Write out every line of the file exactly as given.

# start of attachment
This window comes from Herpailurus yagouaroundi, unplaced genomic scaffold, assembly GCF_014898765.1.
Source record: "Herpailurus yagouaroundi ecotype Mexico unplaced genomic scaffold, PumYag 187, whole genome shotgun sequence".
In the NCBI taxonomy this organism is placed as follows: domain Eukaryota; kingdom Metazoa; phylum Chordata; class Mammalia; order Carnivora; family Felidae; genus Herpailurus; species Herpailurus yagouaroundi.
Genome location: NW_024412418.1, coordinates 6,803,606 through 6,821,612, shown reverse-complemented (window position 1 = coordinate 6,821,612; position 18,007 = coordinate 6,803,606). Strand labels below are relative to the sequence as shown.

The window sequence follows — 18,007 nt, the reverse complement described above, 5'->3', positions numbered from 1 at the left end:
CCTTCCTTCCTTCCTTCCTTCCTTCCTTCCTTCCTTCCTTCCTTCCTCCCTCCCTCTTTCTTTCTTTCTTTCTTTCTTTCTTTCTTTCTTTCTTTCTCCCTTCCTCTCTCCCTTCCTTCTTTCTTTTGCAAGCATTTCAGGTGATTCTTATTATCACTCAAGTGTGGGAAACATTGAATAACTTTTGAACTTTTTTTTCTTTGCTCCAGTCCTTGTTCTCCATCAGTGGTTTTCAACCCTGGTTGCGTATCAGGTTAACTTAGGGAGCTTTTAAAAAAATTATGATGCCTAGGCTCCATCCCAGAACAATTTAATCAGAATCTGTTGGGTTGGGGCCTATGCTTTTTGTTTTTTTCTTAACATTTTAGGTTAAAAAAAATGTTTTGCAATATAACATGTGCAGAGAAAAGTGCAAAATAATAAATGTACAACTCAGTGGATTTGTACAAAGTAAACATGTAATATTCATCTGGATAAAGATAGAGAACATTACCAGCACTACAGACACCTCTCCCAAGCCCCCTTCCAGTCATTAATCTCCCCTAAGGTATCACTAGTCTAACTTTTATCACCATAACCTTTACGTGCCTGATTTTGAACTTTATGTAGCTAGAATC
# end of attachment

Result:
This window comes from Herpailurus yagouaroundi, unplaced genomic scaffold, assembly GCF_014898765.1.
Source record: "Herpailurus yagouaroundi ecotype Mexico unplaced genomic scaffold, PumYag 187, whole genome shotgun sequence".
In the NCBI taxonomy this organism is placed as follows: domain Eukaryota; kingdom Metazoa; phylum Chordata; class Mammalia; order Carnivora; family Felidae; genus Herpailurus; species Herpailurus yagouaroundi.
Genome location: NW_024412418.1, coordinates 6,803,606 through 6,821,612, shown reverse-complemented (window position 1 = coordinate 6,821,612; position 18,007 = coordinate 6,803,606). Strand labels below are relative to the sequence as shown.

The window sequence follows — 18,007 nt, the reverse complement described above, 5'->3', positions numbered from 1 at the left end:
CCTTCCTTCCTTCCTTCCTTCCTTCCTTCCTTCCTTCCTTCCTTCCTCCCTCCCTCTTTCTTTCTTTCTTTCTTTCTTTCTTTCTTTCTTTCTTTCTCCCTTCCTCTCTCCCTTCCTTCTTTCTTTTGCAAGCATTTCAGGTGATTCTTATTATCACTCAAGTGTGGGAAACATTGAATAACTTTTGAACTTTTTTTTCTTTGCTCCAGTCCTTGTTCTCCATCAGTGGTTTTCAACCCTGGTTGCGTATCAGGTTAACTTAGGGAGCTTTTAAAAAAATTATGATGCCTAGGCTCCATCCCAGAACAATTTAATCAGAATCTGTTGGGTTGGGGCCTATGCTTTTTGTTTTTTTCTTAACATTTTAGGTTAAAAAAAATGTTTTGCAATATAACATGTGCAGAGAAAAGTGCAAAATAATAAATGTACAACTCAGTGGATTTGTACAAAGTAAACATGTAATATTCATCTGGATAAAGATAGAGAACATTACCAGCACTACAGACACCTCTCCCAAGCCCCCTTCCAGTCATTAATCTCCCCTAAGGTATCACTAGTCTAACTTTTATCACCATAACCTTTACGTGCCTGATTTTGAACTTTATGTAGCTAGAATC